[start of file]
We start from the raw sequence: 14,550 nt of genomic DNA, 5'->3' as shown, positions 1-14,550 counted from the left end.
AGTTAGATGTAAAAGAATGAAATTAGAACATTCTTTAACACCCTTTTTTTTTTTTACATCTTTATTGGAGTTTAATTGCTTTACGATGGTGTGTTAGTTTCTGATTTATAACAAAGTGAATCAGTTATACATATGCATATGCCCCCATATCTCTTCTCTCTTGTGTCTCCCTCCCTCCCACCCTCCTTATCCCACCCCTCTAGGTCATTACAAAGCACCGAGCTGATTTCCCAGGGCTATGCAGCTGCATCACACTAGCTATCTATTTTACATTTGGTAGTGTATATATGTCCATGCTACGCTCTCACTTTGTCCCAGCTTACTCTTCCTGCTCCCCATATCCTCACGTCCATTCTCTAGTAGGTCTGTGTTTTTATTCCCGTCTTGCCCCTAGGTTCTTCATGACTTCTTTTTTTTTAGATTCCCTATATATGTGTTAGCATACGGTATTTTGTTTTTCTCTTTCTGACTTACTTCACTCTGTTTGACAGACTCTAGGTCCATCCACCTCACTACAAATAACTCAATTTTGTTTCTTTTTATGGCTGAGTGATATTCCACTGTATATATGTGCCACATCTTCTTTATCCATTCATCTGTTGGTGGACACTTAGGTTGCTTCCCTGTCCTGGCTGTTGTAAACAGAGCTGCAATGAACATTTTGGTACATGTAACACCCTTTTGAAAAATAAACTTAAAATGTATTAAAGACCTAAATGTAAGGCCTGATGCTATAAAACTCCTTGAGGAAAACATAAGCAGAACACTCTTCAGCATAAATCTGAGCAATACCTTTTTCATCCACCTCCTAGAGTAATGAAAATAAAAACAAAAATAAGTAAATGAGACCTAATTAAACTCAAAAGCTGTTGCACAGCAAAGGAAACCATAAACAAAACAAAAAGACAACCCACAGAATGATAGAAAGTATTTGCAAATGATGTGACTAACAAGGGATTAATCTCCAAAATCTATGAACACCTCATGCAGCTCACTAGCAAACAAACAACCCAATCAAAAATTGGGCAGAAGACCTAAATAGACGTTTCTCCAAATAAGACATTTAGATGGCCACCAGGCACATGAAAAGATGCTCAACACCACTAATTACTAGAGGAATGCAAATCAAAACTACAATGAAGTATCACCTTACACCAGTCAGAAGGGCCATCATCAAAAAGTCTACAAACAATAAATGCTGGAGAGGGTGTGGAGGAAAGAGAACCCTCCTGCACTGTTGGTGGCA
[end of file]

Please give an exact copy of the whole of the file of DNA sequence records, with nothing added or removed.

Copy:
We start from the raw sequence: 14,550 nt of genomic DNA, 5'->3' as shown, positions 1-14,550 counted from the left end.
AGTTAGATGTAAAAGAATGAAATTAGAACATTCTTTAACACCCTTTTTTTTTTTTACATCTTTATTGGAGTTTAATTGCTTTACGATGGTGTGTTAGTTTCTGATTTATAACAAAGTGAATCAGTTATACATATGCATATGCCCCCATATCTCTTCTCTCTTGTGTCTCCCTCCCTCCCACCCTCCTTATCCCACCCCTCTAGGTCATTACAAAGCACCGAGCTGATTTCCCAGGGCTATGCAGCTGCATCACACTAGCTATCTATTTTACATTTGGTAGTGTATATATGTCCATGCTACGCTCTCACTTTGTCCCAGCTTACTCTTCCTGCTCCCCATATCCTCACGTCCATTCTCTAGTAGGTCTGTGTTTTTATTCCCGTCTTGCCCCTAGGTTCTTCATGACTTCTTTTTTTTTAGATTCCCTATATATGTGTTAGCATACGGTATTTTGTTTTTCTCTTTCTGACTTACTTCACTCTGTTTGACAGACTCTAGGTCCATCCACCTCACTACAAATAACTCAATTTTGTTTCTTTTTATGGCTGAGTGATATTCCACTGTATATATGTGCCACATCTTCTTTATCCATTCATCTGTTGGTGGACACTTAGGTTGCTTCCCTGTCCTGGCTGTTGTAAACAGAGCTGCAATGAACATTTTGGTACATGTAACACCCTTTTGAAAAATAAACTTAAAATGTATTAAAGACCTAAATGTAAGGCCTGATGCTATAAAACTCCTTGAGGAAAACATAAGCAGAACACTCTTCAGCATAAATCTGAGCAATACCTTTTTCATCCACCTCCTAGAGTAATGAAAATAAAAACAAAAATAAGTAAATGAGACCTAATTAAACTCAAAAGCTGTTGCACAGCAAAGGAAACCATAAACAAAACAAAAAGACAACCCACAGAATGATAGAAAGTATTTGCAAATGATGTGACTAACAAGGGATTAATCTCCAAAATCTATGAACACCTCATGCAGCTCACTAGCAAACAAACAACCCAATCAAAAATTGGGCAGAAGACCTAAATAGACGTTTCTCCAAATAAGACATTTAGATGGCCACCAGGCACATGAAAAGATGCTCAACACCACTAATTACTAGAGGAATGCAAATCAAAACTACAATGAAGTATCACCTTACACCAGTCAGAAGGGCCATCATCAAAAAGTCTACAAACAATAAATGCTGGAGAGGGTGTGGAGGAAAGAGAACCCTCCTGCACTGTTGGTGGCA